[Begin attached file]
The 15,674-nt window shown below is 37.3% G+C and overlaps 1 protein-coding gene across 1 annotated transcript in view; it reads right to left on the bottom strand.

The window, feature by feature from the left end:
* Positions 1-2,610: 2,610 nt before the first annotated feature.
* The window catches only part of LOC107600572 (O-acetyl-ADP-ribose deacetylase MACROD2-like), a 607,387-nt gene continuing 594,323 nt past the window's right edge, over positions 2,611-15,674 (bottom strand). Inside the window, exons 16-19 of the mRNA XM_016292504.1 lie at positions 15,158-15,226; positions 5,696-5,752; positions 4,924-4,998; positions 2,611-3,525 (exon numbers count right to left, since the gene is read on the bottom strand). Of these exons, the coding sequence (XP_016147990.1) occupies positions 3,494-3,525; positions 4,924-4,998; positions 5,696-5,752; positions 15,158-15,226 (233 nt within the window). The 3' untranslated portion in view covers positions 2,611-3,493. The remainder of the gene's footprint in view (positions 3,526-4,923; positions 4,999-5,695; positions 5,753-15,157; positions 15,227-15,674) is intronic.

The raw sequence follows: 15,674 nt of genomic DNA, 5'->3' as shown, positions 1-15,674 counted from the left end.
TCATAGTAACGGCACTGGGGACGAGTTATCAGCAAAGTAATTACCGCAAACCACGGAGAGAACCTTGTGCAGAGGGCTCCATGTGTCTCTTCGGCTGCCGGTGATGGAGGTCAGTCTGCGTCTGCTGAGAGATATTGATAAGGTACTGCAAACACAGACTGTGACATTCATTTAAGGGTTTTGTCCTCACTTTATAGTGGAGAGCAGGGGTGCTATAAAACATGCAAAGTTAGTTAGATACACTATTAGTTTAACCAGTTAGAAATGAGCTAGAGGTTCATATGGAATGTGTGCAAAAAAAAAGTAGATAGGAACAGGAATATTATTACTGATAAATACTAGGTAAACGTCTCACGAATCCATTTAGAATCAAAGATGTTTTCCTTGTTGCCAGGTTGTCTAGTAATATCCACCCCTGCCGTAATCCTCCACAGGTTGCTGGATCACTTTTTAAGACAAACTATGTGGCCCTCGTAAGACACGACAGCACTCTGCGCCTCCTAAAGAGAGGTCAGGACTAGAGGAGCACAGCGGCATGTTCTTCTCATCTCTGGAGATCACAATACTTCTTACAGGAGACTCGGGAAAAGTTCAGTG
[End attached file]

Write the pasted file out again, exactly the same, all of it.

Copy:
The 15,674-nt window shown below is 37.3% G+C and overlaps 1 protein-coding gene across 1 annotated transcript in view; it reads right to left on the bottom strand.

The window, feature by feature from the left end:
* Positions 1-2,610: 2,610 nt before the first annotated feature.
* The window catches only part of LOC107600572 (O-acetyl-ADP-ribose deacetylase MACROD2-like), a 607,387-nt gene continuing 594,323 nt past the window's right edge, over positions 2,611-15,674 (bottom strand). Inside the window, exons 16-19 of the mRNA XM_016292504.1 lie at positions 15,158-15,226; positions 5,696-5,752; positions 4,924-4,998; positions 2,611-3,525 (exon numbers count right to left, since the gene is read on the bottom strand). Of these exons, the coding sequence (XP_016147990.1) occupies positions 3,494-3,525; positions 4,924-4,998; positions 5,696-5,752; positions 15,158-15,226 (233 nt within the window). The 3' untranslated portion in view covers positions 2,611-3,493. The remainder of the gene's footprint in view (positions 3,526-4,923; positions 4,999-5,695; positions 5,753-15,157; positions 15,227-15,674) is intronic.

The raw sequence follows: 15,674 nt of genomic DNA, 5'->3' as shown, positions 1-15,674 counted from the left end.
TCATAGTAACGGCACTGGGGACGAGTTATCAGCAAAGTAATTACCGCAAACCACGGAGAGAACCTTGTGCAGAGGGCTCCATGTGTCTCTTCGGCTGCCGGTGATGGAGGTCAGTCTGCGTCTGCTGAGAGATATTGATAAGGTACTGCAAACACAGACTGTGACATTCATTTAAGGGTTTTGTCCTCACTTTATAGTGGAGAGCAGGGGTGCTATAAAACATGCAAAGTTAGTTAGATACACTATTAGTTTAACCAGTTAGAAATGAGCTAGAGGTTCATATGGAATGTGTGCAAAAAAAAAGTAGATAGGAACAGGAATATTATTACTGATAAATACTAGGTAAACGTCTCACGAATCCATTTAGAATCAAAGATGTTTTCCTTGTTGCCAGGTTGTCTAGTAATATCCACCCCTGCCGTAATCCTCCACAGGTTGCTGGATCACTTTTTAAGACAAACTATGTGGCCCTCGTAAGACACGACAGCACTCTGCGCCTCCTAAAGAGAGGTCAGGACTAGAGGAGCACAGCGGCATGTTCTTCTCATCTCTGGAGATCACAATACTTCTTACAGGAGACTCGGGAAAAGTTCAGTG